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How stories about the Secretary of State end up as “Sad Hillary” anecdrama

Seven months ago, Hillary Rodham Clinton -- the powerful New York Senator, former First Lady, and runner-up in the brutally long Democratic primary competition -- became U.S. President Barack Obama's secretary of state. Since then, she's chastened North Korea, advocated on behalf of Burma, and rallied against Israeli settlement building. She's logged nearly 100,000 air miles. She's tirelessly pursued Obama's diplomatic agenda around the world.

And she's done it while fostering or demonstrating little friction with the White House she once hoped to occupy. Being secretary of state doesn't just require being a diplomat abroad. It requires being a diplomat in Washington. For, foreign policy is not and has never been the purview of State alone -- Clinton overlaps and dovetails and supports and creates policy with Obama, a spate of diplomatic envoys, the Departments of Homeland Security and Defense, the national security advisers, Vice President Joe Biden, et cetera. By all accounts, she's done well at that as well.

Not that you'd know it reading the paper. Too often, coverage of Clinton neglects the fact that the secretary of state has never been the sole creator of U.S. foreign policy. It also, far too often, focuses hyper-intently on the perceived narrative of how Clinton feels about her relationship with the White House -- rather than the actual relationship between Clinton and Obama or how she's doing her job.

Here are some main offenders.

Two weeks ago, Tina Brown took to the pages of the Daily Beast to proclaim that "It's time for Barack Obama to let Hillary Clinton take off her burqa." The article -- which makes a decent argument that Clinton's love of policy nitty-gritty means she's happy to play a supporting role -- is suffused with the speculative, the hypersensitive, and the hyperpersonal. It digresses into Clinton's relationship with her husband. And it seems shocked -- shocked! -- that Clinton might not mind being a good soldier in such a well-liked and well-run administration.

Other offenders come from less-opinionated sources.

On May 1, the New York Times' diplomatic correspondent Mark Landler published a profile of Hillary-in-situ, with the headline "Her Rival Now Her Boss, Clinton Settles Into New Role." The piece covered the secretary's tiring schedule and her jockeying for position amid other top foreign-policy thinkers in the administration.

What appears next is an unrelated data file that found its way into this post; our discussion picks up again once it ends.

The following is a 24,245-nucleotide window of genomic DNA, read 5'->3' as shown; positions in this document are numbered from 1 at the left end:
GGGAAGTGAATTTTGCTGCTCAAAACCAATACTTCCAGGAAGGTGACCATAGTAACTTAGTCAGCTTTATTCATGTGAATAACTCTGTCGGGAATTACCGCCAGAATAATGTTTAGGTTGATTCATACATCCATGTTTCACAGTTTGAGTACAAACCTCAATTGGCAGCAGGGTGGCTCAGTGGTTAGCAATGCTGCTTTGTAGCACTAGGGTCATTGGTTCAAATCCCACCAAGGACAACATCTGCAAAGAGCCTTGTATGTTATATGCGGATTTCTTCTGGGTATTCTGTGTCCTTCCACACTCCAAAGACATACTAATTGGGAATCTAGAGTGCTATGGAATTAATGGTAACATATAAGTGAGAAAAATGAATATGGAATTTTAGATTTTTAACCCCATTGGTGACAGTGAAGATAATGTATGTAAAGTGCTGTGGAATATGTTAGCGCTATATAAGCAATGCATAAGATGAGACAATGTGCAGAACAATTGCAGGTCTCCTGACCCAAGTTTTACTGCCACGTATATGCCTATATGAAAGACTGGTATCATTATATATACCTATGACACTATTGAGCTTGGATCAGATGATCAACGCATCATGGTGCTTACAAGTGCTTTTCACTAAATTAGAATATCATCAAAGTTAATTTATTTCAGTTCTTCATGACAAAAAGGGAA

But it also included a lot of strange diversions into Clinton's relationship with her husband and her family -- "Sad Hillary" anecdotes, as I like to call them. Take, for instance, this tart assessment of the way Clinton communicates her daughter, Chelsea: "[She] exchanges e-mail messages with her daughter, Chelsea, on her BlackBerry, which she is not allowed to use, for security reasons, at work."

Even worse was an April 1 story by the same author, about Clinton's participation at the G-20 meetings in London.  Here's the lede:

For Hillary Rodham Clinton, arriving here on Tuesday night from The Hague was a lesson in the difference between being a supremely important person and just a very important one.

Mrs. Clinton's government plane was put into a holding pattern in the skies over Stansted Airport because air traffic had been backed up by Air Force One and other planes carrying world leaders to the economic summit meeting here. Once on the ground, her blue-and-white Boeing 757 taxied past President Obama's much larger 747, parking at a respectful distance.

Does the NYT honestly think anyone's surprised that the President's plane gets to go first? And do they honestly believe that it taught Hillary Clinton a lesson? I don't think so. The piece concludes with an anecdote about how Clinton brought a bunch of the tulip varietal named for her back to her hotel room -- whereas Obama got to stay in some sort of plush castle.

Of course, Clinton's a fascinating personal figure. And of course her relationship with the White House remains a topic major news outlets need to cover. This weekend, for instance, Clinton strayed far from the White House's line on Iran, taking a much harder position than other proxies on the issue of enrichment while speaking with Meet the Press.

I look forward to reading stories on that. But such strained coverage on the made-up narrative of Clinton's dislike of the parameters of her current job? No, thank you.


Photo: Flickr user sskennel

Passport

Cubans go to the mattresses



The hottest commodity in Cuba, the Miami Herald reveals, is the mattress.

A severe shortage in mattresses across the country has encouraged a thriving black market of threadbare, stolen and straw alternatives. "Freelance merchants" improvise springs, covers and fillings out of any easily-available materials, and the government's official factory is victim to "constant" theft.

Like the majority of local businesses, the nation's sole mattress-making outfit Dujo Copo Flex, is under exclusive contract with the government. But the 60,000 or so mattresses made annually do not come close to meeting the gapping demand for decent bedding, with most of the factory's productions going straight to hotels, the armed forces and even exported to Italy and Venezuela. The remaining few that can be sold to Cuban consumers are done so at a premium, costing upwards of 5,352 pesos -- much more than the average annual salary. Consequently, mattresses are now passed down within families like precious heirlooms.

But finding refurbished bedding, or anything else you'd like (a fake marriage and ticket to America, anyone?), on the island may be getting easier with the launch of Revolico.com, the Cuban answer to Craigslist and a godsend for illegal entrepreneurs hawking their wares. It's nice to see that the black market can find its way online everywhere.  

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